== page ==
We live in a country where our day starts with a cup of tea or a conversation starts with a cup of tea. Tea is offered to every guest who comes at home. In offices or any workplace, we just grab a cup of tea when we feel tired or exhausted. Tea is the most consumed beverage in India at present. But, is your tea making you healthy or is it making sick?
Many Indians have a habit of having tea as soon as they finish their meal. Let me start with saying while there is no harm in consuming tea, when you consume is what matters.
Tea contains “CAFFEINE” which is a psychoactive drug. It inhibits calcium, iron, vitamin D, zinc, copper, manganese and many other nutrient absorption. When you consume food along with tea all the micronutrients that are essential for the body are not absorbed and are directly excreted in urine. Milk should be ideally consumed as plain milk without flavours.
Evidence also suggests that caffeine may lead to harmful effects on health. It may interact with satiety and is also associated with stress levels in individuals. Caffeine may have an adverse effect on insulin-dependent glucose uptake, irrespective of obesity, type 2 diabetes and exercise, heart rate and blood pressure. The risk of myocardial infarction with caffeine is higher in present or past smokers. Caffeine may increase blood pressure, the risk of negative cardiovascular consequences and may enhance stress responses in men as well as women. If combined with a high dosage of sugar, may cause obesity and overweight.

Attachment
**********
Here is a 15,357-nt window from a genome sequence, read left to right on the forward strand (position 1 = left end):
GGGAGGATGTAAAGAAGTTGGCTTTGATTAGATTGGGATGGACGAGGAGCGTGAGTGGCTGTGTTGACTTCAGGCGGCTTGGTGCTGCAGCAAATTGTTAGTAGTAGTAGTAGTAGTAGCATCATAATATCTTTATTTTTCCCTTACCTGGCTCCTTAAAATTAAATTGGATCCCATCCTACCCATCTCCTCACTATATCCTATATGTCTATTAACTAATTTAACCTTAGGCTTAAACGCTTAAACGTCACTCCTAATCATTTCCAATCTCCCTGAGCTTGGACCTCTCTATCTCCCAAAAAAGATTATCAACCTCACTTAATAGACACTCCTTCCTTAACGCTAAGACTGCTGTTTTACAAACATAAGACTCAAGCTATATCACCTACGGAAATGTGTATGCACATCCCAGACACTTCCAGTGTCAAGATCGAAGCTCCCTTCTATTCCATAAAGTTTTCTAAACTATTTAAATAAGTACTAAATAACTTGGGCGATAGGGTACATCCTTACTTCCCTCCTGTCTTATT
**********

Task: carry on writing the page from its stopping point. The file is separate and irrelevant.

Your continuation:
Caffeine can cause insomnia, nervousness and restlessness, stomach irritation, nausea and vomiting, increased heart rate and respiration, and other side effects.
This is one of the major reasons 80% of Indian population especially women are osteoporotic. The main reason is they are deficient in calcium and vitamin D. When you mix milk with tea powder you are mixing calcium and anti-calcium ingredient together.
Your body requires at least 2 hours to digest your food. An ideal time to consume tea is 2 hours before and 2 hours after you consume your meal. The same implies to coffee or any beverage that contains caffeine.
How much caffeine is present in your tea?
There are many factors influencing caffeine levels in tea, including brewing time/ temperature, tea grade, and tea varietal.
Tisanes or “herbal teas” (including many of Celestial Seasonings’ “teas”) are usually caffeine free. Similarly, teas blended with other ingredients (such as mint green teas or masala chai) will often have lower caffeine levels than unblended teas. Most studies show that black tea has between 40 and 120 mg caffeine per eight-ounce serving. Decaf black tea usually contains about two to ten mg of caffeine.
The information below comes from a very interesting article on tea and caffeine by Bruce Richardson, who has been instrumental in debunking caffeine myths surrounding tea.
Each seven-ounce cup of tea was steeped for three minutes.
- Assam Black Tea (FTGFOP Grade) – 86 mg
- Bai Mu Dan / China White Tea – 75 mg
- Chinese Ti Kuan Yin Oolong- 37 mg
- DarjeelingAutumnal (SFTGFOP1 Grade) Darjeeling White Tea – 56 mg
- Indian Green Tea – 59 mg
- Kenyan Green Tea – 58 mg
- Ceylon Black Tea (OP Grade) – 58 mg.
Up to 400 milligrams (mg) of caffeine, a day appears to be safe for a most healthy adult. Bringing desirable change in this habit may make a lot of difference in your health.